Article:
The metal-working Catskill gnomes (originally of Mohican (Mahican) legend but possibly embellished since), pygmies with piggy eyes, long beards and enormous heads (melonheads?), whose games of nine-pins every twenty years cause thunder and flashes of light (September 3rd 2029 should be the date of their next tournament and, for the brave, the mountain behind the now demolished New Grand Hotel was said to be a good place to look but beware, Hendrik Hudson's crew were temporarily turned into gnomes after drinking their liquor and Rip van Winkle met the gnomes with famous results); the Catskill Witch who, according to Native American folklore, commanded the weather from Top Mountain and Round Top before playing tricks on anyone who ventured into her domain, once called Ontiora or Mountains of the Sky; the dwerg (dwarf) of John Coleman, a seaman with Hendrik Hudson (did Coleman not recover from his encounter with the Catskill gnomes and so remained a dwarf?), who still haunts the area near Donderberg (Thunder Mountain) on the Hudson River; events in the Long Island house dramatised in the film The Amityville Horror (please do not linger as it is a private residence); the ghost ship The Flying Dutchman, usually associated with the Cape of Good Hope but which is said by some to appear at Tappan Zee on the Hudson River (I suspect that it is really Captain Kidd's ship the Adventure Galley); the witches of Native American legend who may still dwell in the glacial Green Lakes; the Devil's Stepping Stones in Long Island Sound, used by Satan to escape from Native American warriors; and the incredible twenty-two ghosts haunting the house at 14 West 10th Street in Manhattan, which include Mark Twain (Samuel Langhorne Clemens), are more weird folklore associated with New York State.
Some people say that they have no desire to visit America because they have seen so much of it on TV and in the movies. However, there is no substitute for the real thing. Being familiar with the USA is as important in the modern Grand Tour as familiarity with Europe. New Orleans, Phoenix, Dallas, Juneau, Chicago, Savannah, Albuquerque, San Francisco, Honolulu, San Diego, Sacramento, Kansas City, Sitka, Detroit, Atlantic City, Seattle, Miami, Indianapolis, Las Vegas, St Louis, Minneapolis, Lake Tahoe, Washington DC, Anchorage, Los Angeles, Philadelphia, Fairbanks, New York, Fort Lauderdale, Atlanta, Salt Lake City, Boston, Corpus Christi, Skagway, Santa Fe and Houston are among the most famous cities in the USA. Other American mainland sites that should not be missed if a visitor to America, or an American for that matter, is to be regarded as well travelled, include Niagara Falls, rodeos, Route 66, the Everglades, the Grand Canyon, the California coastline, Bryce Canyon, Mount McKinley and fabulous wildlife in Denali National Park, the wild west town of Tombstone, Hawaiian volcanoes such as Mauna Loa, the Disney resorts, Glacier Bay National Park, Mount Rushmore, the plantations and bayous of the Mississippi Delta, Native American nations such as the Navajo and the Hopi, the Appalachians, the beach at Waikiki in Hawaii, the Ozarks, the Adirondacks, Yosemite National Park, Yellowstone National Park, the Florida Keys, the Okefenokee Swamp, the Arctic wilderness of Alaska, Mount Rainier National Park and Marvellous scenery and sea life in Kenai Fjords National Park.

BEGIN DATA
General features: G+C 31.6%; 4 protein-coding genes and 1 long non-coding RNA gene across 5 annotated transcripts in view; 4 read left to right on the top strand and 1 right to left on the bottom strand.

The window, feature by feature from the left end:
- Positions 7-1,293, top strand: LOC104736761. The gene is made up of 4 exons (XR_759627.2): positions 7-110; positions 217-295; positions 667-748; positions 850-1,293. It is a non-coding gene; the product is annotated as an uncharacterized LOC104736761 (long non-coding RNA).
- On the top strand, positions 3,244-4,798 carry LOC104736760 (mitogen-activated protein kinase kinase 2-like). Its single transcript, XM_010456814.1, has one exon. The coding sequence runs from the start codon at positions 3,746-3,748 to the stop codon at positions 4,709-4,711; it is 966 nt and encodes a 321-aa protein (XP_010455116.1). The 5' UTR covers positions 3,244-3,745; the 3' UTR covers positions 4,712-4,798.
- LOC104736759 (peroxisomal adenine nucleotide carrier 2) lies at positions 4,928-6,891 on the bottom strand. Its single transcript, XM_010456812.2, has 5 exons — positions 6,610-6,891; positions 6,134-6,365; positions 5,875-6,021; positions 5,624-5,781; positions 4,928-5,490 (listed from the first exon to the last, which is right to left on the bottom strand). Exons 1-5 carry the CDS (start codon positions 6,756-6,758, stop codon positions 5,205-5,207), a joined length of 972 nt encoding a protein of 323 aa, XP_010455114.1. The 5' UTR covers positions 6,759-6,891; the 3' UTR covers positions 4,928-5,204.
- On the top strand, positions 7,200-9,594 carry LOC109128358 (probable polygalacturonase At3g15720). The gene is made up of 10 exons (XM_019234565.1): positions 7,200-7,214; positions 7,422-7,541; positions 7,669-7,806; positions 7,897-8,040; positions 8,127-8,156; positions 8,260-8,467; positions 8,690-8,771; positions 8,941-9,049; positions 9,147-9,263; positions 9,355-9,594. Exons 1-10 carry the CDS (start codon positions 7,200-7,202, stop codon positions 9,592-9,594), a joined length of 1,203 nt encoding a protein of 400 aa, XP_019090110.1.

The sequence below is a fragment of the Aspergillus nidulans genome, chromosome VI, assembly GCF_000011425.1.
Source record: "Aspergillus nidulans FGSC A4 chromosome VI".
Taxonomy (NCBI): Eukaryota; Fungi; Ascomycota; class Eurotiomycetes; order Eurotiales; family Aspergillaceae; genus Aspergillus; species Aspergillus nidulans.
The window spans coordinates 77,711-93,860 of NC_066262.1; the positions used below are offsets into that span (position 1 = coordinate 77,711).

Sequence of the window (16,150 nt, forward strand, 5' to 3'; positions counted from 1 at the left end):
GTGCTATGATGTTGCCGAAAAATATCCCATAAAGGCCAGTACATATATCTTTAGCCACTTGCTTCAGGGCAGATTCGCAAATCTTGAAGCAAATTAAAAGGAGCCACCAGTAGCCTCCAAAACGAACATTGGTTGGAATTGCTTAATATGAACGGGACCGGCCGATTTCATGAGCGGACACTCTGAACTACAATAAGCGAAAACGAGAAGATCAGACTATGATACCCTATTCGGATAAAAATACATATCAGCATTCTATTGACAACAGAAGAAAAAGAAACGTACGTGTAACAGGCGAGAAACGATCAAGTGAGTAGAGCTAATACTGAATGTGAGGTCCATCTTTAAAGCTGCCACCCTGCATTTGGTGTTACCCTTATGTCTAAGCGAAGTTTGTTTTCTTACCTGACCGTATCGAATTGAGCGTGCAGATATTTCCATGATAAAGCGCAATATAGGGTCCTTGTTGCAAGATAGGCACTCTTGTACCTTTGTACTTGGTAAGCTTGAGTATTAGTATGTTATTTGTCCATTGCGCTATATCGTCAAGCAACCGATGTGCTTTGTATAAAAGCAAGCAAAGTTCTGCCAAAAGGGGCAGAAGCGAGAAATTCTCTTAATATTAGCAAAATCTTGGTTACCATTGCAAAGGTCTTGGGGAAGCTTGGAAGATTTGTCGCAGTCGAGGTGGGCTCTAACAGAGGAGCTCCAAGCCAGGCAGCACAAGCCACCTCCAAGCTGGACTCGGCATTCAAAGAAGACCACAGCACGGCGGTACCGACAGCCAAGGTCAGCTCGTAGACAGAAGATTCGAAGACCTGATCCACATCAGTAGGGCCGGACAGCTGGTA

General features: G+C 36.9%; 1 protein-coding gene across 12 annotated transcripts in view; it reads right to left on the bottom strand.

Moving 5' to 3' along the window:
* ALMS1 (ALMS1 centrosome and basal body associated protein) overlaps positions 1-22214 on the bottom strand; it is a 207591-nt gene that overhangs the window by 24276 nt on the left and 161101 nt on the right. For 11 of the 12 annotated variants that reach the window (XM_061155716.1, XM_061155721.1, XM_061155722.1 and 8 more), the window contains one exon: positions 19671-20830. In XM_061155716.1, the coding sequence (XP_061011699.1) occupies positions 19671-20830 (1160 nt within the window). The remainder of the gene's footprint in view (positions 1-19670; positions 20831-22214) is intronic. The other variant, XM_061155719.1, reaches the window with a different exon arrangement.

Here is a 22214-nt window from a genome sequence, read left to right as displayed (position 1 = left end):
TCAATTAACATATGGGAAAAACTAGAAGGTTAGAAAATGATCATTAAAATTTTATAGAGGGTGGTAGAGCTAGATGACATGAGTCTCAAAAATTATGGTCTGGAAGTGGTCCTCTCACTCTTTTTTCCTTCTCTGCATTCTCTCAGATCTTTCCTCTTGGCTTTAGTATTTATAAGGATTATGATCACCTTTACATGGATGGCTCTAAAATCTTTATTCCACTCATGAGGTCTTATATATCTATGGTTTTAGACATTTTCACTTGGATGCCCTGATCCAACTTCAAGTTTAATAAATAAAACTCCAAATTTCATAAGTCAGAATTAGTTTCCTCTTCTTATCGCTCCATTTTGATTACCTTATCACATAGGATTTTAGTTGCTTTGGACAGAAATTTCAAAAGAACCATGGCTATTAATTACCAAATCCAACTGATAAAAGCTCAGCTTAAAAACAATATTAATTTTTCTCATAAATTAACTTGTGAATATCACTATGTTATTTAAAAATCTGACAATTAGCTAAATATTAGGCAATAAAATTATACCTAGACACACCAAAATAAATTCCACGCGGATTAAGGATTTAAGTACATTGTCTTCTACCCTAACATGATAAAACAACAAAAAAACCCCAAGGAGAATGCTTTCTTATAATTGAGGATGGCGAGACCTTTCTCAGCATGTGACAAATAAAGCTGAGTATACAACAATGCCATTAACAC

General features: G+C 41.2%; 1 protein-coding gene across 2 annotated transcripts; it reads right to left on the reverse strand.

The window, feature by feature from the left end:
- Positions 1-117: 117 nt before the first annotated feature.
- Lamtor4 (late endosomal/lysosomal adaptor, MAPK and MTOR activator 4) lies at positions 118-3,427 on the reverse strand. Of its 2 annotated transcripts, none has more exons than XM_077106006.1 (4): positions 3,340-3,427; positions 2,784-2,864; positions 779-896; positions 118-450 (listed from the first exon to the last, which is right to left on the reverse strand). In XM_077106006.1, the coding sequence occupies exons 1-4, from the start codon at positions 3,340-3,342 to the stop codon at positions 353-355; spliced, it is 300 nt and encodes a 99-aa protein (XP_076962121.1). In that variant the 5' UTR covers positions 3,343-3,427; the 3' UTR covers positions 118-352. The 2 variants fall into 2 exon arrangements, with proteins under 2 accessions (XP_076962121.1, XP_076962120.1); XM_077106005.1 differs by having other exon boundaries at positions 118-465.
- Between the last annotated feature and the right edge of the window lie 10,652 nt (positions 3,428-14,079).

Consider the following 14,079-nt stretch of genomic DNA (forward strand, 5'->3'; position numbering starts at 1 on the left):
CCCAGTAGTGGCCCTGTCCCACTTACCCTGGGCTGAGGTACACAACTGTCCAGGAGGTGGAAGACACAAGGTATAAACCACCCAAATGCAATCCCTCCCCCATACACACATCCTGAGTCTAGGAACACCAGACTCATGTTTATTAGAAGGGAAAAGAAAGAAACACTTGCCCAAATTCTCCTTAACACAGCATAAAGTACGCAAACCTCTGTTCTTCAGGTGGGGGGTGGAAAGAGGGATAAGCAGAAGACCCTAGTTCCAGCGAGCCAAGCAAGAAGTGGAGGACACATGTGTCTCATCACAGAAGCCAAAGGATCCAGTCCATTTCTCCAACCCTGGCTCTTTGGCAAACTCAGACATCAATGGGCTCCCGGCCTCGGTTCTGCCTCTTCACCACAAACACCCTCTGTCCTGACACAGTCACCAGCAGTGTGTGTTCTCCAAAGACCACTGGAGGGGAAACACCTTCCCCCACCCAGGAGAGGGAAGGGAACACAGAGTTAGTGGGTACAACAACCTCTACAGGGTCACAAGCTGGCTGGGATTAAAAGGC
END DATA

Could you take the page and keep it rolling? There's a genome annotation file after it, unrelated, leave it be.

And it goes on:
The United States of America are so enormous that even most Americans cannot "know" all of their own country. Even visiting every state would be a major undertaking. It is possible, however, to visit the iconic places known all over the world, especially through Hollywood movies. From camelopard.com, a heartfelt Bon Voyage!